Small Business Tax

Section 179 vehicles should be a key part of your small business tax deduction strategies. Can Section 179 property fit in with your business tax strategies?

Let Business Management Daily help you get each and every rental property depreciation credit and business tax deduction you’re entitled to.

Page 62 of 305« First...102030...616263...708090...Last »
Unfortunately, you can’t claim a dependency exemption ($3,900 for 2013) for an elderly relative you help support, unless you pass a two-part test. Strategy: Take stock of your situation at midyear. Some smart tax planning might salvage an exemption without breaking the bank.
Momentum is building for legislation that would impose sales taxes on more online retailers.
Should you use the flat rate method for deducting business auto expenses or the actual cost method? The answer depends on your personal situation.
Do you want to save energy at home and at work? The new American Taxpayer Relief Act of 2012 (ATRA) restores the power to taxpayers. Strategy: Cash in on the credits for qualified energy-saving expenditures.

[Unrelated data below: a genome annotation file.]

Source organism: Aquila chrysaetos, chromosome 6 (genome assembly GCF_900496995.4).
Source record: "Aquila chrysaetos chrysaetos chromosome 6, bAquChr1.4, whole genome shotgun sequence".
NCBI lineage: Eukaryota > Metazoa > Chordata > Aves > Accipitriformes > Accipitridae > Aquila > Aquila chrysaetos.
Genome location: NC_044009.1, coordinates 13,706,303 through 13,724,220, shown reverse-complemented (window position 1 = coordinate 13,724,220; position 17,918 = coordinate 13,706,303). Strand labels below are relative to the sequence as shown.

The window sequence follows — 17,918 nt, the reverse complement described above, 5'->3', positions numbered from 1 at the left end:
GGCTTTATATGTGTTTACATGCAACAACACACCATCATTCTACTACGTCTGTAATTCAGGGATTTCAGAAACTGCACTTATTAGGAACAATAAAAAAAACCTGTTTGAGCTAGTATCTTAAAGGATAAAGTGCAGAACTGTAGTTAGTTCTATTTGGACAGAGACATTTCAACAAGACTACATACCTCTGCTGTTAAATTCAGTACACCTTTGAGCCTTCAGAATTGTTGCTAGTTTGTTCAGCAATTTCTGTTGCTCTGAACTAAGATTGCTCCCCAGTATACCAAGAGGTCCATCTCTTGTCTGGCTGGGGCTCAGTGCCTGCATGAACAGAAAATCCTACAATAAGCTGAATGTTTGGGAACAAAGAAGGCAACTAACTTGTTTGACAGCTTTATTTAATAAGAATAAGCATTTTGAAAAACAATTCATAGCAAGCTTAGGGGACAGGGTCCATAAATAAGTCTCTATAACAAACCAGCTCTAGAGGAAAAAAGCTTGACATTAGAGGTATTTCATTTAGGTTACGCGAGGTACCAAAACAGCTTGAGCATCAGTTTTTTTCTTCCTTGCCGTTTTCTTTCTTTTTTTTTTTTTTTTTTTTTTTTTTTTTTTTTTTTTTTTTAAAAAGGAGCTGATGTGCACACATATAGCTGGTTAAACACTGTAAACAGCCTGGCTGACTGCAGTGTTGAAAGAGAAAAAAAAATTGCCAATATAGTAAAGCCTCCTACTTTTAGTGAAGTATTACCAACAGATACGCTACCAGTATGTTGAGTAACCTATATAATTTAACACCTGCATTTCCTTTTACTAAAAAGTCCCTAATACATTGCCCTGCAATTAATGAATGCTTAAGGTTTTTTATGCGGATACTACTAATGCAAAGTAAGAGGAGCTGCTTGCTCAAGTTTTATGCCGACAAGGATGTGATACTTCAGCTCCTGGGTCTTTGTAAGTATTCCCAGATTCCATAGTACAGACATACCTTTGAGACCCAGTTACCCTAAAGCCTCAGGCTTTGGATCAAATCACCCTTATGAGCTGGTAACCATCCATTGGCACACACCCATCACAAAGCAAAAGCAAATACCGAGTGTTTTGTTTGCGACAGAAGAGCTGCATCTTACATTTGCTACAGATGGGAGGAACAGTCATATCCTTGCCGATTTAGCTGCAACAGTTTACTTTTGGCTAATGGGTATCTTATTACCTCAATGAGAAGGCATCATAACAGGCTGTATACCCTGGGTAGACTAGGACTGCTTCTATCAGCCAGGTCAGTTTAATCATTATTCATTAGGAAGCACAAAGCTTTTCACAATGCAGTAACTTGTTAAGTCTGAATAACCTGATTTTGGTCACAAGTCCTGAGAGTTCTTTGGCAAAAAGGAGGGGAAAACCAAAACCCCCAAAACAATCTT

Besides federal income taxes, various state and local taxes can be a prime consideration, too.
The tuition deduction or a higher education tax credit—you can only claim one or the other—is likely just a drop in the bucket if you’re paying for a child to attend an elite school. And the deduction and credits phase out for higher-income taxpayers. But that doesn’t mean you can’t wring any tax benefits out of tuition payments.
You may not be celebrating, but this year is the 100th birthday of federal income taxes.
The IRS has revealed that the audit rate for individual returns dropped from 1.11% in 2011 to 1.03% in 2012. Businesses had it even easier ...
In a speech made to Congress in January, National Taxpayer Advocate Nina E. Olson—head of the office within the IRS that is charged with assisting taxpayers—cited the need for comprehensive tax reform as the main problem facing taxpayers today.

Do you have to tap into your qualified retirement plans or IRAs to pay unexpected expenses like alimony? There’s a “right way” and a “wrong way” to do it.